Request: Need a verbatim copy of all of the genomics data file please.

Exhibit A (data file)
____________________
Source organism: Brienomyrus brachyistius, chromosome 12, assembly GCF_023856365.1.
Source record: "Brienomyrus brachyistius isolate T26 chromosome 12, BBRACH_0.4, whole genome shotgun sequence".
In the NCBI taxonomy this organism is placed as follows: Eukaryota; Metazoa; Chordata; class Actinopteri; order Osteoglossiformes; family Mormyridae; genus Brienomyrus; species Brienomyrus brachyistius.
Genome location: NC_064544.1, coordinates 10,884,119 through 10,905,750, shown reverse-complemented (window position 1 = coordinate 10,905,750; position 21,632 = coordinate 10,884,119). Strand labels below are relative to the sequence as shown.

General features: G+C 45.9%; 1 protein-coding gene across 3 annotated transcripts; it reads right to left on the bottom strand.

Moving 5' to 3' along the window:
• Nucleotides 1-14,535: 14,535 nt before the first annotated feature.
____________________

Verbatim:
Source organism: Brienomyrus brachyistius, chromosome 12, assembly GCF_023856365.1.
Source record: "Brienomyrus brachyistius isolate T26 chromosome 12, BBRACH_0.4, whole genome shotgun sequence".
In the NCBI taxonomy this organism is placed as follows: Eukaryota; Metazoa; Chordata; class Actinopteri; order Osteoglossiformes; family Mormyridae; genus Brienomyrus; species Brienomyrus brachyistius.
Genome location: NC_064544.1, coordinates 10,884,119 through 10,905,750, shown reverse-complemented (window position 1 = coordinate 10,905,750; position 21,632 = coordinate 10,884,119). Strand labels below are relative to the sequence as shown.

General features: G+C 45.9%; 1 protein-coding gene across 3 annotated transcripts; it reads right to left on the bottom strand.

Moving 5' to 3' along the window:
• Nucleotides 1-14,535: 14,535 nt before the first annotated feature.